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CNBC

CNBC Kicks Off 25th Anniversary Celebration

CNBC 25CNBC kicks off its 25th anniversary celebration today by announcing its nominees for “CNBC First 25,” a list of people who have had the greatest influence in business since the network launched in 1989.

The network announced a list of 200 nominees today, compiled by CNBC’s top editors with the help of an outside advisory board. Viewers can vote on which nominees will make it to the final list of 25 people.

Tyler Mathisen will report on the network’s anniversary and the list of nominees throughout the day today on CNBC. The final list will be revealed in April, the month that the network celebrates its actual anniversary.

Business Networks Live From Davos

business networks davos

The World Economic Forum annual meeting is underway in Switzerland, and all three business networks have correspondents in Davos for the week.

Liz Claman is in Davos for FBN. Claman will interview several executives, including the CEOs of Aetna, NASDAQ, Citigroup and Coca-Cola. Also in Davos this week: Maria Bartiromo, who is expected to join FBN next month. Bartiromo will moderate a panel discussion Thursday.

Bloomberg TV has several correspondents at the forum: Francine Lacqua, Tom Keene, Erik Schatzker, Stephanie Ruhle and Hans Nichols.

Andrew Ross Sorkin is in Davos for CNBC. Becky Quick and Joe Kernen will join him tomorrow and the three will host “Squawk Box” live from Switzerland this week.

‘Shark Tank’ Reruns Deliver CNBC’s Best Primetime Since 2008

cnbc shark tankAfter months of tinkering with different programming and entertainment shows, CNBC may have finally found the solution to boosting its primetime ratings: airing re-runs of a popular reality show.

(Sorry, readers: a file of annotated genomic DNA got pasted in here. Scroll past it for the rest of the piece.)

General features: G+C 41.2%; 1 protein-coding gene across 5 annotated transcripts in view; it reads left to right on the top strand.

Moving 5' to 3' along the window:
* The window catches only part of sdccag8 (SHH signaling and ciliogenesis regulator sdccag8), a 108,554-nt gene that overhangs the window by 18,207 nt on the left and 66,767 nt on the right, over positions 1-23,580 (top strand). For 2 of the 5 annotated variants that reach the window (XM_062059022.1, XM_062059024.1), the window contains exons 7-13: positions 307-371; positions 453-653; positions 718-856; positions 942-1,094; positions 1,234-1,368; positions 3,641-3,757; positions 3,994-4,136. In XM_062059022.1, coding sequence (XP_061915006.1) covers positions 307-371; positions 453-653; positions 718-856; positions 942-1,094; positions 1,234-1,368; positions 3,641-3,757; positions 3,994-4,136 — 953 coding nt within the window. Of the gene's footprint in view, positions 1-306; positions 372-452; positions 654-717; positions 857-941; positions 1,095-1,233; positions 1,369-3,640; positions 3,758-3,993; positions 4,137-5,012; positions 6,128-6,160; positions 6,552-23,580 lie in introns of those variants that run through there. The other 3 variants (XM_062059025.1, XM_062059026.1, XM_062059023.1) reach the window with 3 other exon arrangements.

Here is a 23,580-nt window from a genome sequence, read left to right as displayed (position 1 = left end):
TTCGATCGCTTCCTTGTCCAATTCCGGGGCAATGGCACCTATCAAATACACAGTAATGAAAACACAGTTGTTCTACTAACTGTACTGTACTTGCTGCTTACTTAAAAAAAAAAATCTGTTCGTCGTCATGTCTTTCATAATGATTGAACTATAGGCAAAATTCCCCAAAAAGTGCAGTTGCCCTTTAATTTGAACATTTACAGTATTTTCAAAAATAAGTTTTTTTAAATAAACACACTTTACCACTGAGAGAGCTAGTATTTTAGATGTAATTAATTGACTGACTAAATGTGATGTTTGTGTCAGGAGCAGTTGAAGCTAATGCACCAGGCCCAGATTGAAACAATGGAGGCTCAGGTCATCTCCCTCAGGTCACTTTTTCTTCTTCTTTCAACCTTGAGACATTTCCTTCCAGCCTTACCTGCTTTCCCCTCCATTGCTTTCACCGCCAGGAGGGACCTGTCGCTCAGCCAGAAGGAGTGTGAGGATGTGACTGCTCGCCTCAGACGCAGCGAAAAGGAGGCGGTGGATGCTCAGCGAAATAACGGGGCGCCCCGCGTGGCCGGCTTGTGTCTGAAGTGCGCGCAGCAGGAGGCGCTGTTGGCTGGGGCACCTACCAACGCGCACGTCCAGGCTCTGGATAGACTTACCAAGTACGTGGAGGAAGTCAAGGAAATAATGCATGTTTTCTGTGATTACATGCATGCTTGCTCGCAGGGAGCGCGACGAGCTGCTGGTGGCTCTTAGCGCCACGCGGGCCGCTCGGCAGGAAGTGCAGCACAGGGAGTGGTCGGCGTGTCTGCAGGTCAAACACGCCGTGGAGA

With “Shark Tank” Tuesday night, the network delivered its best primetime audience since 2008 in total viewers and since 2010 in A25-54 viewers. CNBC recently acquired the off-network cable rights to the hit ABC show and aired four episodes from 8pm-Midnight Tuesday.

CNBC averaged 596,000 total viewers and 299,000 A25-54 viewers from 8 to 11pmET (see how the other cable news networks did on Tuesday’s scoreboard). The 9pmET hour posted the highest numbers, tallying 685,000 total viewers and 365,000 A25-54 viewers, the most watched CNBC telecast in more than three years.

“Shark Tank,” which will air as a four-hour block Tuesday nights, features Lori Greiner, who talked about her role on the show with MediabistroTV:

CNBC Apologizes For Airing Song With Offensive Lyrics

CNBC’s Kelly Evans apologized to viewers yesterday after a song that included the N-word aired during a tease. “We accidentally aired a piece of music this hour during a tease with inappropriate lyrics. That obviously should not have been on the air, and we deeply apologize for that and for any offense it may have caused,” Evans said. Watch:

CNBC’s ‘American Greed’ Leads to Fugitive Capture

cnbc american greedThe FBI has captured one of its most-wanted white collar criminals thanks to a recent episode of CNBC’s “American Greed.”

David Kaup, who has been on the run since he confessed to defrauding more than 50 families of $11 million in mortgage refinance scams, was arrested last week in Las Vegas. Kaup was featured on the November 14 episode of “American Greed.”